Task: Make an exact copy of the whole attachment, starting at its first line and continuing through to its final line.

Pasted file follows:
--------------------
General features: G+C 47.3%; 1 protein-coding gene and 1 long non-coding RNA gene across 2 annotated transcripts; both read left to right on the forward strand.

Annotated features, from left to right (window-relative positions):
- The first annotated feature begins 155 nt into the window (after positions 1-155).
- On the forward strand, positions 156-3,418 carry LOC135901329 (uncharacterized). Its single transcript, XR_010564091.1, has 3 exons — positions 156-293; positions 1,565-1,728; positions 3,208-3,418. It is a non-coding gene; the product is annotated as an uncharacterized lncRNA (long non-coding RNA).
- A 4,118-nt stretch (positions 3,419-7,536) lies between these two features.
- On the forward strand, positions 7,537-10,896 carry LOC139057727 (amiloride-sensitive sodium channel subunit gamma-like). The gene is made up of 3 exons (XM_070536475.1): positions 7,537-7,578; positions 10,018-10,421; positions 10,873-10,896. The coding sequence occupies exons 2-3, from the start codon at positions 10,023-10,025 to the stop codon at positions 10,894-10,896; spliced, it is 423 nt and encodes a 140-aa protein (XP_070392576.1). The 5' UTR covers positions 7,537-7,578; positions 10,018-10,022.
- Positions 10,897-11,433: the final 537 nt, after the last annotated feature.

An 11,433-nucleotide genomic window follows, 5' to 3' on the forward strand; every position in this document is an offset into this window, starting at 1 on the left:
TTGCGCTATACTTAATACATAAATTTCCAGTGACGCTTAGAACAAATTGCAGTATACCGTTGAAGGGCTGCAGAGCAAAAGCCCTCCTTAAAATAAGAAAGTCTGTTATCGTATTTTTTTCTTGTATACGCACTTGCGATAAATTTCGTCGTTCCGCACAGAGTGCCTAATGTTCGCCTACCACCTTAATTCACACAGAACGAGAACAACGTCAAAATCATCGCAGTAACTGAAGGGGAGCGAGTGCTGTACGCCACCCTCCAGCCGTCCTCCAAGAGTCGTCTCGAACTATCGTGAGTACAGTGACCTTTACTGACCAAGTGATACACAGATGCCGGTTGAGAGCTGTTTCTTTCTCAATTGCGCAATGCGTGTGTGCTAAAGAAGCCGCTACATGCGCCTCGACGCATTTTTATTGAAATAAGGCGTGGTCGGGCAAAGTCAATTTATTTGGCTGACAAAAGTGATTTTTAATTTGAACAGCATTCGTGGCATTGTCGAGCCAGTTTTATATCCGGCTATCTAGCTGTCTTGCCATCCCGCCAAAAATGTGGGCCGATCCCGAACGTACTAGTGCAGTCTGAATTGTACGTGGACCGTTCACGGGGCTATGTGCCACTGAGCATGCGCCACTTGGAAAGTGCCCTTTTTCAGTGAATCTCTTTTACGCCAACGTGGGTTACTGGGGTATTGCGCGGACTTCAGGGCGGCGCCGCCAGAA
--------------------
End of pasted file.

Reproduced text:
General features: G+C 47.3%; 1 protein-coding gene and 1 long non-coding RNA gene across 2 annotated transcripts; both read left to right on the forward strand.

Annotated features, from left to right (window-relative positions):
- The first annotated feature begins 155 nt into the window (after positions 1-155).
- On the forward strand, positions 156-3,418 carry LOC135901329 (uncharacterized). Its single transcript, XR_010564091.1, has 3 exons — positions 156-293; positions 1,565-1,728; positions 3,208-3,418. It is a non-coding gene; the product is annotated as an uncharacterized lncRNA (long non-coding RNA).
- A 4,118-nt stretch (positions 3,419-7,536) lies between these two features.
- On the forward strand, positions 7,537-10,896 carry LOC139057727 (amiloride-sensitive sodium channel subunit gamma-like). The gene is made up of 3 exons (XM_070536475.1): positions 7,537-7,578; positions 10,018-10,421; positions 10,873-10,896. The coding sequence occupies exons 2-3, from the start codon at positions 10,023-10,025 to the stop codon at positions 10,894-10,896; spliced, it is 423 nt and encodes a 140-aa protein (XP_070392576.1). The 5' UTR covers positions 7,537-7,578; positions 10,018-10,022.
- Positions 10,897-11,433: the final 537 nt, after the last annotated feature.

An 11,433-nucleotide genomic window follows, 5' to 3' on the forward strand; every position in this document is an offset into this window, starting at 1 on the left:
TTGCGCTATACTTAATACATAAATTTCCAGTGACGCTTAGAACAAATTGCAGTATACCGTTGAAGGGCTGCAGAGCAAAAGCCCTCCTTAAAATAAGAAAGTCTGTTATCGTATTTTTTTCTTGTATACGCACTTGCGATAAATTTCGTCGTTCCGCACAGAGTGCCTAATGTTCGCCTACCACCTTAATTCACACAGAACGAGAACAACGTCAAAATCATCGCAGTAACTGAAGGGGAGCGAGTGCTGTACGCCACCCTCCAGCCGTCCTCCAAGAGTCGTCTCGAACTATCGTGAGTACAGTGACCTTTACTGACCAAGTGATACACAGATGCCGGTTGAGAGCTGTTTCTTTCTCAATTGCGCAATGCGTGTGTGCTAAAGAAGCCGCTACATGCGCCTCGACGCATTTTTATTGAAATAAGGCGTGGTCGGGCAAAGTCAATTTATTTGGCTGACAAAAGTGATTTTTAATTTGAACAGCATTCGTGGCATTGTCGAGCCAGTTTTATATCCGGCTATCTAGCTGTCTTGCCATCCCGCCAAAAATGTGGGCCGATCCCGAACGTACTAGTGCAGTCTGAATTGTACGTGGACCGTTCACGGGGCTATGTGCCACTGAGCATGCGCCACTTGGAAAGTGCCCTTTTTCAGTGAATCTCTTTTACGCCAACGTGGGTTACTGGGGTATTGCGCGGACTTCAGGGCGGCGCCGCCAGAA